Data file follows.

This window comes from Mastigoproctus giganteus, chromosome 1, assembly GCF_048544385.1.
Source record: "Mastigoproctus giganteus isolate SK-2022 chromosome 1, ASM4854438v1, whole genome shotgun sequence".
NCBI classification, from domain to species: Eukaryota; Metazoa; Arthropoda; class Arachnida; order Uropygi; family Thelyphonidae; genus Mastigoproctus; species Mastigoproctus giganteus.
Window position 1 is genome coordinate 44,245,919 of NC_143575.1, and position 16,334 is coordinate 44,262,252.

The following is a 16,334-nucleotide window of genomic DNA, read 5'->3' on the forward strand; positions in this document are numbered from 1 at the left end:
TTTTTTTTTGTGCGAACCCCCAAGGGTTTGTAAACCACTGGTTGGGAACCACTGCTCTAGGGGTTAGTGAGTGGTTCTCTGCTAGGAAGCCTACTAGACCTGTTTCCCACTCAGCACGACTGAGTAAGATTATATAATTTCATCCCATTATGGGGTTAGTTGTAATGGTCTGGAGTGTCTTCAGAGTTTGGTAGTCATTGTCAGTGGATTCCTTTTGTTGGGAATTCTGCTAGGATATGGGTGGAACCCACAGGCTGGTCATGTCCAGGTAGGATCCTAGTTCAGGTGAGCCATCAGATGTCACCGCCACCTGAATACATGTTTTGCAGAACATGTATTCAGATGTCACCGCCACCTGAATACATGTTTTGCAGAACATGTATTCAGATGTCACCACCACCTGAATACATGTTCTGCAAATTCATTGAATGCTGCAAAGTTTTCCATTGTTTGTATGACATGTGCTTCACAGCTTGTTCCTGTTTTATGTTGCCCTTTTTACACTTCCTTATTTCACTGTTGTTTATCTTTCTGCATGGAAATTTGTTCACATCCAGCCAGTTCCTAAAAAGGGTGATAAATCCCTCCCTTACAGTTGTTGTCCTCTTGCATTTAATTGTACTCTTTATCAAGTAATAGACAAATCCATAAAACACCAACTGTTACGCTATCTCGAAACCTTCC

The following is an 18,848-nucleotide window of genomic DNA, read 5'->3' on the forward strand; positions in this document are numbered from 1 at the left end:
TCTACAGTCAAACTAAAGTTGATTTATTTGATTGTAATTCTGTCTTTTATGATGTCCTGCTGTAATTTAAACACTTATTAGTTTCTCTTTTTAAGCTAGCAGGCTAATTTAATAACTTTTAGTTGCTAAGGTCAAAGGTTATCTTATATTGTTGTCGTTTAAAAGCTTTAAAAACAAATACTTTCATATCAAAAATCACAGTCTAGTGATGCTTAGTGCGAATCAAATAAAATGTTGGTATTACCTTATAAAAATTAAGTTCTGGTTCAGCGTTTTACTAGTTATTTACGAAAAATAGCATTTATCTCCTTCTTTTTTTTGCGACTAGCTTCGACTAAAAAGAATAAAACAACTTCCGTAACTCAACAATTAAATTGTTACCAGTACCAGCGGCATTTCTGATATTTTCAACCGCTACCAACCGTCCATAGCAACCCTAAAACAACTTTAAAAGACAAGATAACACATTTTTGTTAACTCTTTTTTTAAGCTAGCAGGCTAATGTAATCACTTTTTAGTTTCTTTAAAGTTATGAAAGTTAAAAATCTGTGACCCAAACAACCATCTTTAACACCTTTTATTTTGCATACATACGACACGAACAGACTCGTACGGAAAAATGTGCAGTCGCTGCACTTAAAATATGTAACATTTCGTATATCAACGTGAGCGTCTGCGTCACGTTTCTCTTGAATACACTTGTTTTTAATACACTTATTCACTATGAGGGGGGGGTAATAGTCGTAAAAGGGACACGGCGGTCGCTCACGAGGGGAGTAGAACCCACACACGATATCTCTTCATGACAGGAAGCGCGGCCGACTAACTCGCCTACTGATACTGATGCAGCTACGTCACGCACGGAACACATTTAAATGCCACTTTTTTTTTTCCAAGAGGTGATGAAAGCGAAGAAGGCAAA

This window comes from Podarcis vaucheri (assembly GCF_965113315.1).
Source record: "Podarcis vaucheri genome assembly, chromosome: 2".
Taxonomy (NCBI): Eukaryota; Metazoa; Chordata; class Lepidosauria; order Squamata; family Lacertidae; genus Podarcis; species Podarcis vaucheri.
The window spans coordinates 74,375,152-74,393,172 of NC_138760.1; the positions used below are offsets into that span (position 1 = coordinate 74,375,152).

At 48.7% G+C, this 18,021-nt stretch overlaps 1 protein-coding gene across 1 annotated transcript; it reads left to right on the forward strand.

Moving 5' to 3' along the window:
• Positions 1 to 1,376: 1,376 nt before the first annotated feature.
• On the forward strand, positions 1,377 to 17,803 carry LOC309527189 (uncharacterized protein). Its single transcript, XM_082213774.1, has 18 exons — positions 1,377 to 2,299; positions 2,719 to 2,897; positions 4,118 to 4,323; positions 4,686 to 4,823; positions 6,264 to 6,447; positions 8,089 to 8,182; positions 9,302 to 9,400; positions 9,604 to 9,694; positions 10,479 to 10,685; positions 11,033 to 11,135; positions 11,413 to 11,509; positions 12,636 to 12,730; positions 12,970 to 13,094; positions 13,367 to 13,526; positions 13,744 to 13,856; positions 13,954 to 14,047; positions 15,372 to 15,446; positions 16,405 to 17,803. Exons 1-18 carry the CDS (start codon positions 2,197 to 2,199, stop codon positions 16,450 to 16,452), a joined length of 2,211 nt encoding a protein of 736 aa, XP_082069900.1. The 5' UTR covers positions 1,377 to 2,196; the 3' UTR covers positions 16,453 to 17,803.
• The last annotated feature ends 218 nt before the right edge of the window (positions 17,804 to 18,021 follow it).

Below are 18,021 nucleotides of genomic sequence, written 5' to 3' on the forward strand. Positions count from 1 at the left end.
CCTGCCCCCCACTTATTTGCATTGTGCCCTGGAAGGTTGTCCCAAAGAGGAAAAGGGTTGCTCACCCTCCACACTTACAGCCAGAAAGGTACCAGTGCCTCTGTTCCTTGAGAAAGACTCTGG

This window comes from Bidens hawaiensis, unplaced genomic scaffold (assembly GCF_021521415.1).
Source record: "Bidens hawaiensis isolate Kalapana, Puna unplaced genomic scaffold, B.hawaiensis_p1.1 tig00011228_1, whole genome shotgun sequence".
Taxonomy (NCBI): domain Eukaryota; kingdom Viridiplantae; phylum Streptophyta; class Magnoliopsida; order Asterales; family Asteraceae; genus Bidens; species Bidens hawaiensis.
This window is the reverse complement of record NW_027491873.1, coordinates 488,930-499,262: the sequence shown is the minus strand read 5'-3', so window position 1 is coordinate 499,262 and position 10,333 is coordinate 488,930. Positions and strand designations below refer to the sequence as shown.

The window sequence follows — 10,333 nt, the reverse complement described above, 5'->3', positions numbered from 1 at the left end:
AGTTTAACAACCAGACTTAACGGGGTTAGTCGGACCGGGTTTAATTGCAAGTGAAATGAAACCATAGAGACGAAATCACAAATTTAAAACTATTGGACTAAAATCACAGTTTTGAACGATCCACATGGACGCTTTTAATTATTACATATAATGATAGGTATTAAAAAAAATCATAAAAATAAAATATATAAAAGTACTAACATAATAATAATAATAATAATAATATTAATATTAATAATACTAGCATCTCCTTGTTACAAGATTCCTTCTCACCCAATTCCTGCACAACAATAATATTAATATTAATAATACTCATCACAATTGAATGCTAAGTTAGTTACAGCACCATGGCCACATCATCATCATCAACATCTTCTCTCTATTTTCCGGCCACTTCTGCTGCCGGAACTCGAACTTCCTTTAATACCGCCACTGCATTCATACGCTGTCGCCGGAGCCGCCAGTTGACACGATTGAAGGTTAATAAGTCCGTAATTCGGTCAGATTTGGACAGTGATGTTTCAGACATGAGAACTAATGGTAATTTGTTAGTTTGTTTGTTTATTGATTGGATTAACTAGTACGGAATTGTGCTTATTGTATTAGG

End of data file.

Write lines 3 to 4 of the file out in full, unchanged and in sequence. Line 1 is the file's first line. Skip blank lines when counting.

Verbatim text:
NCBI classification, from domain to species: Eukaryota; Metazoa; Arthropoda; class Arachnida; order Uropygi; family Thelyphonidae; genus Mastigoproctus; species Mastigoproctus giganteus.
Window position 1 is genome coordinate 44,245,919 of NC_143575.1, and position 16,334 is coordinate 44,262,252.